G: When you accepted the nomination you talked about the need for less “blind partisanship.” Do you still think that’s possible when Canadian politics seem to be going in the opposite direction?

MG: I do. It’s going to be a matter of the politicians we end up electing. If we keep electing politicians that make simplistic arguments, only using talking points, only tearing each other down, then we can’t expect better for when they’re elected. They’ve already signalled what kind of representative they’re going to be.

You’re going to hear in this interview that I don’t focus on attacking the Conservatives, I don’t focus on attacking the NDP. I want to talk about what I propose to do, what Justin Trudeau proposes to do.

We need to raise the level of discourse significantly. What I often say to progressive people is we have such a unique opportunity in history. We’re about to be in a situation where we have a progressive municipal government, a progressive provincial government and I hope on Oct. 19 a progressive Liberal federal government. It’s up to us to cut through all the bickering and get to work.

G:  Given that you advocate less blind partisanship, are there any Liberal policies you disagree with?

MG: There are some things I would put more emphasis on. My role as a Calgary Liberal will be to fight very hard for what it is that makes me unique as a Calgary Liberal. This city has a unique position in terms of being an entrepreneurial superpower. We have a lot of businesses here in the energy sector, in the tech sector, in a number of different industries.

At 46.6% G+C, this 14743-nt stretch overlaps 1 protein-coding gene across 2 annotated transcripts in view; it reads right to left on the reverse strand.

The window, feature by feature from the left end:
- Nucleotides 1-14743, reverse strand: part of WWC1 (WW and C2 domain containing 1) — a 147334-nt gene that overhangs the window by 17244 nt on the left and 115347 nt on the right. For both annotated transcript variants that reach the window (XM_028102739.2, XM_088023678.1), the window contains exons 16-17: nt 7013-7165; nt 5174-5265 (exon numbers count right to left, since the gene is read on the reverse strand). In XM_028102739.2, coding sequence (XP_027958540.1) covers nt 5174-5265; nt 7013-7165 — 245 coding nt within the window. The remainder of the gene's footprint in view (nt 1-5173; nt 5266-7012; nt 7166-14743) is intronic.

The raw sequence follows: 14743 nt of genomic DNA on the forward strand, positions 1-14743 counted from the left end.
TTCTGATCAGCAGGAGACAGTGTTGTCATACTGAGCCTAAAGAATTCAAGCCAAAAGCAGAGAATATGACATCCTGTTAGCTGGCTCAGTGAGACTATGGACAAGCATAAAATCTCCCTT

I’d like to kind of redefine what it means to be a Liberal in Alberta. I want to make sure that I’m a strong voice for Calgary in a Justin Trudeau caucus, which means I’m going to be talking about slightly different things with a slightly different perspective than a Liberal MP from Vancouver or from Ottawa or Toronto. I’m going to be talking about energy and oil and gas much more because that’s a skill-set, a set of connections and relationships I can bring to the table that’s unique. That’s going to be part of building a party that has members of parliament from all different sections of the country.

G: The federal Liberals haven’t won  a Calgary seat since 1968. Why do you think it can be different this time?

MG: I don’t just think — I know it can be different. We’ve knocked on over 60,000 doors at this stage. We’ve been very active. All our metrics, everything we’ve seen, suggests it can happen. If you look at strategic voting sites, they’ve long identified us as the one that can win this particular riding. It’s because we’ve put in the hard work, because people want to see progressive representation. They want to see the change be local and rooted in the community associations, rooted in the university and that’s the kind of candidacy I’m bringing to the table.

I’m sick of watching victory parties on TV come federal election night. There’s going to be a victory party in Calgary Confederation, every progressive is going to be invited and it’s going to be at the Liberal headquarters.

Edited for clarity and brevity

The Gauntlet also interviewed Conservative candidate Len Webber, NDP Candidate Kirk Heuser and Green candidate Natalie Odd